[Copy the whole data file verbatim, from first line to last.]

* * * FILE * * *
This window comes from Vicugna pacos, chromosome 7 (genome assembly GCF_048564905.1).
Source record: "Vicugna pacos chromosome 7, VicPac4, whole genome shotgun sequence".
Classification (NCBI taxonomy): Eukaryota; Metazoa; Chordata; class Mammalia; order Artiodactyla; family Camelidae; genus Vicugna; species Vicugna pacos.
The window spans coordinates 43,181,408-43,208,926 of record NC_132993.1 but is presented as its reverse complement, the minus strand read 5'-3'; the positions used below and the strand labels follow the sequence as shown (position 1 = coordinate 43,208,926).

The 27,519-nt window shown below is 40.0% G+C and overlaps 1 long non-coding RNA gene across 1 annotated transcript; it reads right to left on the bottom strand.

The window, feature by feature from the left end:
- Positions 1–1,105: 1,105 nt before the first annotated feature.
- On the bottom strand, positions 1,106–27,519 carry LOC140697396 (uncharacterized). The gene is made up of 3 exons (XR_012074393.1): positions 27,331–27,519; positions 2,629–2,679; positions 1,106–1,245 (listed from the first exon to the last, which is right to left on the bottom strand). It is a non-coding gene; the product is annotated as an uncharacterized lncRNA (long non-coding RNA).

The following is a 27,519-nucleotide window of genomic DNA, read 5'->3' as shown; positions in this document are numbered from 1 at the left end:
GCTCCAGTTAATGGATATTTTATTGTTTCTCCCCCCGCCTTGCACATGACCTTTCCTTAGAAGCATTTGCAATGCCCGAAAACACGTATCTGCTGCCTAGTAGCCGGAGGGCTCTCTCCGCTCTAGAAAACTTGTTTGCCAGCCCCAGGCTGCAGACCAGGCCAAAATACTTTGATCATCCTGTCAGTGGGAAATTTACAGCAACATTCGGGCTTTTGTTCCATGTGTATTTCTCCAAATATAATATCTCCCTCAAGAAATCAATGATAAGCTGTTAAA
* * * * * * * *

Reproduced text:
This window comes from Vicugna pacos, chromosome 7 (genome assembly GCF_048564905.1).
Source record: "Vicugna pacos chromosome 7, VicPac4, whole genome shotgun sequence".
Classification (NCBI taxonomy): Eukaryota; Metazoa; Chordata; class Mammalia; order Artiodactyla; family Camelidae; genus Vicugna; species Vicugna pacos.
The window spans coordinates 43,181,408-43,208,926 of record NC_132993.1 but is presented as its reverse complement, the minus strand read 5'-3'; the positions used below and the strand labels follow the sequence as shown (position 1 = coordinate 43,208,926).

The 27,519-nt window shown below is 40.0% G+C and overlaps 1 long non-coding RNA gene across 1 annotated transcript; it reads right to left on the bottom strand.

The window, feature by feature from the left end:
- Positions 1–1,105: 1,105 nt before the first annotated feature.
- On the bottom strand, positions 1,106–27,519 carry LOC140697396 (uncharacterized). The gene is made up of 3 exons (XR_012074393.1): positions 27,331–27,519; positions 2,629–2,679; positions 1,106–1,245 (listed from the first exon to the last, which is right to left on the bottom strand). It is a non-coding gene; the product is annotated as an uncharacterized lncRNA (long non-coding RNA).

The following is a 27,519-nucleotide window of genomic DNA, read 5'->3' as shown; positions in this document are numbered from 1 at the left end:
GCTCCAGTTAATGGATATTTTATTGTTTCTCCCCCCGCCTTGCACATGACCTTTCCTTAGAAGCATTTGCAATGCCCGAAAACACGTATCTGCTGCCTAGTAGCCGGAGGGCTCTCTCCGCTCTAGAAAACTTGTTTGCCAGCCCCAGGCTGCAGACCAGGCCAAAATACTTTGATCATCCTGTCAGTGGGAAATTTACAGCAACATTCGGGCTTTTGTTCCATGTGTATTTCTCCAAATATAATATCTCCCTCAAGAAATCAATGATAAGCTGTTAAA